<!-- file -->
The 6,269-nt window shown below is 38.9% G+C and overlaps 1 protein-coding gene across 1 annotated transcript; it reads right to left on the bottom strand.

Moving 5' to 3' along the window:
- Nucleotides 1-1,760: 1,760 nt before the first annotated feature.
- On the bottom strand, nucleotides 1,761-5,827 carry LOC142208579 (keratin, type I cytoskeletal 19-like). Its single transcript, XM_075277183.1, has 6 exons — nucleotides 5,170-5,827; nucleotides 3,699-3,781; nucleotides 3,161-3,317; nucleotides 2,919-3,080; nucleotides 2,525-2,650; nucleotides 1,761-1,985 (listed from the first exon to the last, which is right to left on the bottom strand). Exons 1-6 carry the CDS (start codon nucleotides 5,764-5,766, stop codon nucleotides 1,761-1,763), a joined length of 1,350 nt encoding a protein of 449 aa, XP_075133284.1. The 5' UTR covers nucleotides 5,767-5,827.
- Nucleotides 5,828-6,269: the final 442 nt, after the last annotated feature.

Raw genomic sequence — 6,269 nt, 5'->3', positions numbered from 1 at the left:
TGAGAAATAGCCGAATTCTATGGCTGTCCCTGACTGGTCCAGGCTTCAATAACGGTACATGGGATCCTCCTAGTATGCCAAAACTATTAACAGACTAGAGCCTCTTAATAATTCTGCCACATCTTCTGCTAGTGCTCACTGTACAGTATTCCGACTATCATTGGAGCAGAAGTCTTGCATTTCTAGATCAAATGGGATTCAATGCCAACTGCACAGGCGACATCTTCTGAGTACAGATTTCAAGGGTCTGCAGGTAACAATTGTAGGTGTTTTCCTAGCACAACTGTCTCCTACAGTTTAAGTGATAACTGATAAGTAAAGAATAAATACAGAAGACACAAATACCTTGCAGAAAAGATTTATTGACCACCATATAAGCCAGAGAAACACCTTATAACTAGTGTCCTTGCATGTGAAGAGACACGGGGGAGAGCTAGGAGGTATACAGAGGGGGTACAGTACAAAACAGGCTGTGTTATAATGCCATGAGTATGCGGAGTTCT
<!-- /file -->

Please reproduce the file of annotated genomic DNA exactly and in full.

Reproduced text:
The 6,269-nt window shown below is 38.9% G+C and overlaps 1 protein-coding gene across 1 annotated transcript; it reads right to left on the bottom strand.

Moving 5' to 3' along the window:
- Nucleotides 1-1,760: 1,760 nt before the first annotated feature.
- On the bottom strand, nucleotides 1,761-5,827 carry LOC142208579 (keratin, type I cytoskeletal 19-like). Its single transcript, XM_075277183.1, has 6 exons — nucleotides 5,170-5,827; nucleotides 3,699-3,781; nucleotides 3,161-3,317; nucleotides 2,919-3,080; nucleotides 2,525-2,650; nucleotides 1,761-1,985 (listed from the first exon to the last, which is right to left on the bottom strand). Exons 1-6 carry the CDS (start codon nucleotides 5,764-5,766, stop codon nucleotides 1,761-1,763), a joined length of 1,350 nt encoding a protein of 449 aa, XP_075133284.1. The 5' UTR covers nucleotides 5,767-5,827.
- Nucleotides 5,828-6,269: the final 442 nt, after the last annotated feature.

Raw genomic sequence — 6,269 nt, 5'->3', positions numbered from 1 at the left:
TGAGAAATAGCCGAATTCTATGGCTGTCCCTGACTGGTCCAGGCTTCAATAACGGTACATGGGATCCTCCTAGTATGCCAAAACTATTAACAGACTAGAGCCTCTTAATAATTCTGCCACATCTTCTGCTAGTGCTCACTGTACAGTATTCCGACTATCATTGGAGCAGAAGTCTTGCATTTCTAGATCAAATGGGATTCAATGCCAACTGCACAGGCGACATCTTCTGAGTACAGATTTCAAGGGTCTGCAGGTAACAATTGTAGGTGTTTTCCTAGCACAACTGTCTCCTACAGTTTAAGTGATAACTGATAAGTAAAGAATAAATACAGAAGACACAAATACCTTGCAGAAAAGATTTATTGACCACCATATAAGCCAGAGAAACACCTTATAACTAGTGTCCTTGCATGTGAAGAGACACGGGGGAGAGCTAGGAGGTATACAGAGGGGGTACAGTACAAAACAGGCTGTGTTATAATGCCATGAGTATGCGGAGTTCT